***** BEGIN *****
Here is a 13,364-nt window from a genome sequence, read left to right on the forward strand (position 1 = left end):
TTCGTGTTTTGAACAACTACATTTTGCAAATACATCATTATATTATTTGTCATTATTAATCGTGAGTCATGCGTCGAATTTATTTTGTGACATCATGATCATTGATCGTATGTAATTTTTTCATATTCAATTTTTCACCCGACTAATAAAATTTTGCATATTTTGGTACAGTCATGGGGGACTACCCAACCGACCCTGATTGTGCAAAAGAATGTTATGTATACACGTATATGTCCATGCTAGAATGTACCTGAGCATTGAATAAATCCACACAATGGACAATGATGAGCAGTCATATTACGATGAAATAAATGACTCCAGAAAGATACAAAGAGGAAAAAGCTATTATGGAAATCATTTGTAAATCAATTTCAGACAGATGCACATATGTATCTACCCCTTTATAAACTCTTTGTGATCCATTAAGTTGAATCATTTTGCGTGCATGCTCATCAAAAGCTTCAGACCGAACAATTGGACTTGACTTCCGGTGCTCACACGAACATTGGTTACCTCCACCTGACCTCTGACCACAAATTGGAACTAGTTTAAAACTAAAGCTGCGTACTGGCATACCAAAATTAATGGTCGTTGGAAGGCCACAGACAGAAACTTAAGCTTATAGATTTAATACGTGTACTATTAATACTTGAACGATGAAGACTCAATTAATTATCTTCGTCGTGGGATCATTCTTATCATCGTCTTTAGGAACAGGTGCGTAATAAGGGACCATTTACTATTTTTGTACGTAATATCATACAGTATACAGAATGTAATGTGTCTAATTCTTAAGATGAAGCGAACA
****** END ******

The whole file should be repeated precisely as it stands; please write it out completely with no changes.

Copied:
Here is a 13,364-nt window from a genome sequence, read left to right on the forward strand (position 1 = left end):
TTCGTGTTTTGAACAACTACATTTTGCAAATACATCATTATATTATTTGTCATTATTAATCGTGAGTCATGCGTCGAATTTATTTTGTGACATCATGATCATTGATCGTATGTAATTTTTTCATATTCAATTTTTCACCCGACTAATAAAATTTTGCATATTTTGGTACAGTCATGGGGGACTACCCAACCGACCCTGATTGTGCAAAAGAATGTTATGTATACACGTATATGTCCATGCTAGAATGTACCTGAGCATTGAATAAATCCACACAATGGACAATGATGAGCAGTCATATTACGATGAAATAAATGACTCCAGAAAGATACAAAGAGGAAAAAGCTATTATGGAAATCATTTGTAAATCAATTTCAGACAGATGCACATATGTATCTACCCCTTTATAAACTCTTTGTGATCCATTAAGTTGAATCATTTTGCGTGCATGCTCATCAAAAGCTTCAGACCGAACAATTGGACTTGACTTCCGGTGCTCACACGAACATTGGTTACCTCCACCTGACCTCTGACCACAAATTGGAACTAGTTTAAAACTAAAGCTGCGTACTGGCATACCAAAATTAATGGTCGTTGGAAGGCCACAGACAGAAACTTAAGCTTATAGATTTAATACGTGTACTATTAATACTTGAACGATGAAGACTCAATTAATTATCTTCGTCGTGGGATCATTCTTATCATCGTCTTTAGGAACAGGTGCGTAATAAGGGACCATTTACTATTTTTGTACGTAATATCATACAGTATACAGAATGTAATGTGTCTAATTCTTAAGATGAAGCGAACA